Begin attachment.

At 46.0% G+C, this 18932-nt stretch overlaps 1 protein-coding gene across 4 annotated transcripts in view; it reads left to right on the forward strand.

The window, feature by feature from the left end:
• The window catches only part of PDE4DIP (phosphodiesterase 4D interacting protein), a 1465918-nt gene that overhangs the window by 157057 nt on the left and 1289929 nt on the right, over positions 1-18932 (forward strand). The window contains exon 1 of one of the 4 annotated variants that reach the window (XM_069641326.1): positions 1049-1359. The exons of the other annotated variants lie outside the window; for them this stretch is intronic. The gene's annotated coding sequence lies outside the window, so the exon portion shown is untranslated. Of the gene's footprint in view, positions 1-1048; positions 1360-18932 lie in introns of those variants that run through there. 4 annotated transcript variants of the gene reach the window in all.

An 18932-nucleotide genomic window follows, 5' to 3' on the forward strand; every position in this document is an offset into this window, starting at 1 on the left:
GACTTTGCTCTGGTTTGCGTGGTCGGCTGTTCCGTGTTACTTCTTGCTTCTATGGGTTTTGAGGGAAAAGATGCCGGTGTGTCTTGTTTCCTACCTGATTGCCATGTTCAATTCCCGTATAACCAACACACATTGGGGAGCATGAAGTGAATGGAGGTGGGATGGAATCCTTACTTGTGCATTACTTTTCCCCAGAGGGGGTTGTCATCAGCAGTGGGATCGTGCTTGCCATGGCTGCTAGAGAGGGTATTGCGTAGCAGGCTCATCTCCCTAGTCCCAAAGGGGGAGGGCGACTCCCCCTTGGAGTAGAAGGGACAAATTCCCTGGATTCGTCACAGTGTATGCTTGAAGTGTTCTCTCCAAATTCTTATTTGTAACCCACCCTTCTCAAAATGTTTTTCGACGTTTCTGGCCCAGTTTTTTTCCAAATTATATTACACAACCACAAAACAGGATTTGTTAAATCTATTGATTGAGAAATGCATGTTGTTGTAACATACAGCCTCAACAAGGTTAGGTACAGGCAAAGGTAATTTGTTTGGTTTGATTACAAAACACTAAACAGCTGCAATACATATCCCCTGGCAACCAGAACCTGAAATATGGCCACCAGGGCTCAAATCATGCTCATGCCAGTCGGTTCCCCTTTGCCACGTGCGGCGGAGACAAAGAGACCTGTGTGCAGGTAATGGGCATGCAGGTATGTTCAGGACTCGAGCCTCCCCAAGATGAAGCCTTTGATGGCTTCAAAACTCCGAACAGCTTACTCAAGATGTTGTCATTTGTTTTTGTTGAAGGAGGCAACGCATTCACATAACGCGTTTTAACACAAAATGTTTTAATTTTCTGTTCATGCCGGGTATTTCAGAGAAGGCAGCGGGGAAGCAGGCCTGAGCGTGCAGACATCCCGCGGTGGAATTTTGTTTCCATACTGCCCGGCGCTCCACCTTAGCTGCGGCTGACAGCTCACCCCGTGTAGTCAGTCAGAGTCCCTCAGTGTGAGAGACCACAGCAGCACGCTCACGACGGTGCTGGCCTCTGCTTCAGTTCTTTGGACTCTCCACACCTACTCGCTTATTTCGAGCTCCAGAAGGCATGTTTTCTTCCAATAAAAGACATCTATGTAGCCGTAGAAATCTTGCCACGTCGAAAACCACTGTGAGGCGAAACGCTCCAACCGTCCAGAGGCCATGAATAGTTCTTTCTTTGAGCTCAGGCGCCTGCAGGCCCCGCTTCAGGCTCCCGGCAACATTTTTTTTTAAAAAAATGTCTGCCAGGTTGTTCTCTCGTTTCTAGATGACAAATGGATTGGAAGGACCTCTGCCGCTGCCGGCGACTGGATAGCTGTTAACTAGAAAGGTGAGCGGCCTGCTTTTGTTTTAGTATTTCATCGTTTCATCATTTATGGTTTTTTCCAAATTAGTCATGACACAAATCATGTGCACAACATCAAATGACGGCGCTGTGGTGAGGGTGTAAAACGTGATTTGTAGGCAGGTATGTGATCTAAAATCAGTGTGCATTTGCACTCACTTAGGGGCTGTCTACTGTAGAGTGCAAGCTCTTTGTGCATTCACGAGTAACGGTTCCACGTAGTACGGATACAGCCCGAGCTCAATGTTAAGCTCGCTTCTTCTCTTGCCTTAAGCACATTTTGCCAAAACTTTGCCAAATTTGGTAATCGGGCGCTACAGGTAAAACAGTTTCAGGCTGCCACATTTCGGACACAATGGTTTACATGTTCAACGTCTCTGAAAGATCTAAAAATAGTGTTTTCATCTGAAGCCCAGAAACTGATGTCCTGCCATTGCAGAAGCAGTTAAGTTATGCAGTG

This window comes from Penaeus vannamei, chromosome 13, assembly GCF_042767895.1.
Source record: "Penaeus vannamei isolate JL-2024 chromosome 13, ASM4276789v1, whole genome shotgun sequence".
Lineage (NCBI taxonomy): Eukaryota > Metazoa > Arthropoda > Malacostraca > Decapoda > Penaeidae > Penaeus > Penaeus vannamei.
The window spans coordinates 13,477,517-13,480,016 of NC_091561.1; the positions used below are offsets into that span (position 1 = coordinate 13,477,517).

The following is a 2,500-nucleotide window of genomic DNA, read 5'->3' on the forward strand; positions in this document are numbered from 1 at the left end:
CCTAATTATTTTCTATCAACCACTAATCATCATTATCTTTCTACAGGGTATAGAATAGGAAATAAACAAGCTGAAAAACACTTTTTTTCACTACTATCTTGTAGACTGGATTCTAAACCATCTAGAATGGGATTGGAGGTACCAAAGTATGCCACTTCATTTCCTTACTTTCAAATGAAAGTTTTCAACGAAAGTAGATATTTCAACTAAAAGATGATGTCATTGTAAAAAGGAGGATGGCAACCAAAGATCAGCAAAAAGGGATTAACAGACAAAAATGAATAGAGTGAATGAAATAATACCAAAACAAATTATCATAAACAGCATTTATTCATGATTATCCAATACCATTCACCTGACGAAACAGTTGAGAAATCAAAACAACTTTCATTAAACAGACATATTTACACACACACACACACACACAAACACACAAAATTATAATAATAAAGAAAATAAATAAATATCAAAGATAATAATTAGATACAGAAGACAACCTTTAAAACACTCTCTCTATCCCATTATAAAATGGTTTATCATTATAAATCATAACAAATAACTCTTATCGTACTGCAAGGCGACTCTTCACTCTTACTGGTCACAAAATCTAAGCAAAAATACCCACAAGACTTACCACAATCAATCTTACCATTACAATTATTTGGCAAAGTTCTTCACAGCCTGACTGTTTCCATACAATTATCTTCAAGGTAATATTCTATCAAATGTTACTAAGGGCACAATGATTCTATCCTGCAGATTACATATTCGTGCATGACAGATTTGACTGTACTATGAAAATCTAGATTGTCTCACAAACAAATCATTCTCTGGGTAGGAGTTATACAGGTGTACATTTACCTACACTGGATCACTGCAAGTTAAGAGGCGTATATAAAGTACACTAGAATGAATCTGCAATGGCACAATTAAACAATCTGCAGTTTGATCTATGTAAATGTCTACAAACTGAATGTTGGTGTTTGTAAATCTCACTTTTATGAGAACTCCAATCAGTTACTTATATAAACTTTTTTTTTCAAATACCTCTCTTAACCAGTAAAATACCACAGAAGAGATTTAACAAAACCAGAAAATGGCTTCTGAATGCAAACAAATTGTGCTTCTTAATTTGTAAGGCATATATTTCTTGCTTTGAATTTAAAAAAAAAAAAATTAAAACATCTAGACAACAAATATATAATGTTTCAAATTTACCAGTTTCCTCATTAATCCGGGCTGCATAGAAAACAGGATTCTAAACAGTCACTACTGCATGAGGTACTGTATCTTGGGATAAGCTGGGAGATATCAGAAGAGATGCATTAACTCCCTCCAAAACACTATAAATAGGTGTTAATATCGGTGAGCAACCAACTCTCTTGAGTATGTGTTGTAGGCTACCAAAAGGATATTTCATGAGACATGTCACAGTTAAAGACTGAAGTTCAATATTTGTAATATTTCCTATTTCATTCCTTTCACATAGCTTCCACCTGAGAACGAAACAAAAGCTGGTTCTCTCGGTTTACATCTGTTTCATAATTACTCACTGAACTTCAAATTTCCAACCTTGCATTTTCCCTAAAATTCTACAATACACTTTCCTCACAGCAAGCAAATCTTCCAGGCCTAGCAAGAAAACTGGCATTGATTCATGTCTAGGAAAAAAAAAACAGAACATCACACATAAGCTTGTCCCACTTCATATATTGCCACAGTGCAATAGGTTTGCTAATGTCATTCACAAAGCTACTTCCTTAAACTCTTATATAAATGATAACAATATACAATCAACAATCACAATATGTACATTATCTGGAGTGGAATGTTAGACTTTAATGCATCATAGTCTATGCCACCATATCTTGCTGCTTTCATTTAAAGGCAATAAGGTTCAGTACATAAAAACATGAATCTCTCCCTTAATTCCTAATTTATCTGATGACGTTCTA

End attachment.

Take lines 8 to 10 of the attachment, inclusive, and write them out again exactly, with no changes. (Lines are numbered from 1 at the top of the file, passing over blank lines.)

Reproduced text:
Lineage (NCBI taxonomy): Eukaryota > Metazoa > Arthropoda > Malacostraca > Decapoda > Penaeidae > Penaeus > Penaeus vannamei.
The window spans coordinates 13,477,517-13,480,016 of NC_091561.1; the positions used below are offsets into that span (position 1 = coordinate 13,477,517).

The following is a 2,500-nucleotide window of genomic DNA, read 5'->3' on the forward strand; positions in this document are numbered from 1 at the left end: